Cities Visualized

Urban complexity is contributed largely by poor city planning and lack of data analysis
which amounts to the further problems. For a better understanding, data visualisation is an important tool. It works as an analyser, explorer and communication resource between the core conditions of the cities and the decision makers. This concept is useful for improvising the conditions as well as enhancing the transparency.
Visualising Cities headed for an open call submissions of the best visualisation created by designers, researchers and practitioners around the world. The Habitat III Visualizing Cities competition attracted over 100 submissions from around the world. The five entries selected as CityVis winners were just announced in Quito at the Habitat III

 

Five Winning Entries are:

 

1. Inclusive Maps

Area: Urban Development
Team: Ute Benz, Sylvia Kautz, Sebastian Rauer

In our system, maps are generally designed for all, which means it does not, caters any array. The team believes to have such inclusive map which inculcates specific needs. The project illustrates that every map is specific and no map is universally useful. For proving this approach appropriately the team has come up with some real examples and a reference system for designs. The reference system will be useful for cities with cultural diversity.

2. Chennai Flood Map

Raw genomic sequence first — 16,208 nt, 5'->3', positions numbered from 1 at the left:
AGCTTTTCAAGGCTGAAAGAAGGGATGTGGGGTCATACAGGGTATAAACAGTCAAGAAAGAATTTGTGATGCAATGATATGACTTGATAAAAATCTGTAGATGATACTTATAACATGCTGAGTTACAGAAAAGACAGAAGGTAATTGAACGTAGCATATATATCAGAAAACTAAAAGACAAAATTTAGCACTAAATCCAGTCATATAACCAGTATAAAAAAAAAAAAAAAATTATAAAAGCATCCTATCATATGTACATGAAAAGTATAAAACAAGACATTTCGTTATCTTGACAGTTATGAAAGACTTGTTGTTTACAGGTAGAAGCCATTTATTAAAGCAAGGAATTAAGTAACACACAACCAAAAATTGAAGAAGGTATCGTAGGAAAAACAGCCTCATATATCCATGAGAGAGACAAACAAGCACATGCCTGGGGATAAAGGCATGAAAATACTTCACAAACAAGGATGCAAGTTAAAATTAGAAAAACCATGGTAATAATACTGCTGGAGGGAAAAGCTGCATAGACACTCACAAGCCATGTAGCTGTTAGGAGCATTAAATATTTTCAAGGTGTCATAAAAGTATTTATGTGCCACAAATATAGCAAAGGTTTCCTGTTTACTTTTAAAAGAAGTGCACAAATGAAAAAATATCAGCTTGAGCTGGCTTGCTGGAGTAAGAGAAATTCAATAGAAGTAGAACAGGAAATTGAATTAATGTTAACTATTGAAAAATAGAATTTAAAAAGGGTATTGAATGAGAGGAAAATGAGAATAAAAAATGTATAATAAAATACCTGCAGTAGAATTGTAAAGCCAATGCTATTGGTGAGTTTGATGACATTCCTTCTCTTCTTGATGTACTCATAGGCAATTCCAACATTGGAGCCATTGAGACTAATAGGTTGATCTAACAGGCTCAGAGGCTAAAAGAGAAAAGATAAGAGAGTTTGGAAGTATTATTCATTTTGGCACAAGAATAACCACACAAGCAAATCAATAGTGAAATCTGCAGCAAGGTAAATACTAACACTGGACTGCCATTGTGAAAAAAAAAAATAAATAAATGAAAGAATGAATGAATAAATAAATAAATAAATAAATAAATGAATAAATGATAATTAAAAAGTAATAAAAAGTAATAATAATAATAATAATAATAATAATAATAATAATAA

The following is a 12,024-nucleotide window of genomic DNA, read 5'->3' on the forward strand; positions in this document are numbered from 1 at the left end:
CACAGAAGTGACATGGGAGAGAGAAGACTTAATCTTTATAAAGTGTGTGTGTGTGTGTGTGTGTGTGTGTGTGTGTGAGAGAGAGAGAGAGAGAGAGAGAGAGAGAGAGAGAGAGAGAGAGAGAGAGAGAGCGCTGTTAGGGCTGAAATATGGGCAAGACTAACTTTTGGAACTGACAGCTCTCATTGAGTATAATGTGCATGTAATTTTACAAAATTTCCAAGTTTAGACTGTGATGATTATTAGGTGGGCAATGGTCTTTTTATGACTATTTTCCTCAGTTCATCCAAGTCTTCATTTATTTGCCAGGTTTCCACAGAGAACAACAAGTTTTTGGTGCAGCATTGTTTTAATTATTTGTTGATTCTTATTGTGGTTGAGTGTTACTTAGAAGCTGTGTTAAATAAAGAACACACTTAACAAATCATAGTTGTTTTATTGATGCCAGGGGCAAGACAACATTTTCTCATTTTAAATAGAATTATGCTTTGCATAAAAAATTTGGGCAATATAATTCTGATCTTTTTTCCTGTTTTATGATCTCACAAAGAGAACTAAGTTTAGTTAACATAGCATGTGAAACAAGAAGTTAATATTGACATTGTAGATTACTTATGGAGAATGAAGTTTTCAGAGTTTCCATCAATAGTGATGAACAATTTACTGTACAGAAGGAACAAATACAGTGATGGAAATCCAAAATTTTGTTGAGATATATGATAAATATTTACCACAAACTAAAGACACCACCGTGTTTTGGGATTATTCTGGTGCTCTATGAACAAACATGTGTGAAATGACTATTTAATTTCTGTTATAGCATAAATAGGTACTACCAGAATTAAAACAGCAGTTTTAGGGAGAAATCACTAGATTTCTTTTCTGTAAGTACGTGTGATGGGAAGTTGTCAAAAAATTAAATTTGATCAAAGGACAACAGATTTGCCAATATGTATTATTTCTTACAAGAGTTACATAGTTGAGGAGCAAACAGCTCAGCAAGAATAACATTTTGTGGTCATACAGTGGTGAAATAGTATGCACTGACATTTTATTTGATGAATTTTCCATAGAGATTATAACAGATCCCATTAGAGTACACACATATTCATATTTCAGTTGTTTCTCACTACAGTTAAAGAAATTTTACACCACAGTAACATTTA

Area: Civic
Team: Arun Ganesh, Sajjad Anwar, Sanjay Bhangar, Prasanna Loganathar, Aruna
Sankaranarayanan

India: During the monsoon of 2015, Chennai suffered heavy rainfall and an estimated economic loss of $3 billion. Driven by the need for the information, a small group of open source activists launched a mobile friendly app to crowd source the location of affected roads. During the 2 week course of the rainfall, the tool had over 1 million views and collected over 15,000 reports of inundated street segments.

3. Conflict Urbanism: Colombia

Area: Migration
Team: Laura Kurgan, Juan Francisco Saldarriaga, Dare Brawley,
Anjali Singhvi
(Center for Spatial Research, Columbia University)

The inevitable migration of people to urban areas is a major resultant of socio-political battles at some places. This map represents the internal displacements of people during Colombian conflicts. It resulted into massive urbanisation from year 1985 to 2015. Each line’s thickness represents the density of displaced people, where white marks and orange marks represent origin and destinations respectively. Zooming in and out will highlight specific events and their consequences.

4. London Data Streams

Area: Culture
Team: Jacopo Hirschstein, Amanda Taylor (Tekja Data Visualisation)

Through exploration of sentiment analysis on twitter posts and Instagram, the map aims to provide a real-time experience of people’s notions in London city. The realisation of stories from huge data analysis provides an overview of city for the city decision makers. The London Situation room was exhibited at the Big Bang Data Exhibition.

5. Visualizing The Racial Divide

Area: Journalistic
Team: Jim Vallandingham (Bocoup)

With the help of 2010 Census, racial divide in 14 U.S. cities is represented in “Visualizing the Racial Divide” which gives viewer a provoking impact. Based on differing proportions of white and black populations, shapes representing the urban districts are gradually pushed away from each other in the map. This project only offers a limited view of urban inequalities, but is still a powerful reminder of the realities of the unevenness of city population distributions.

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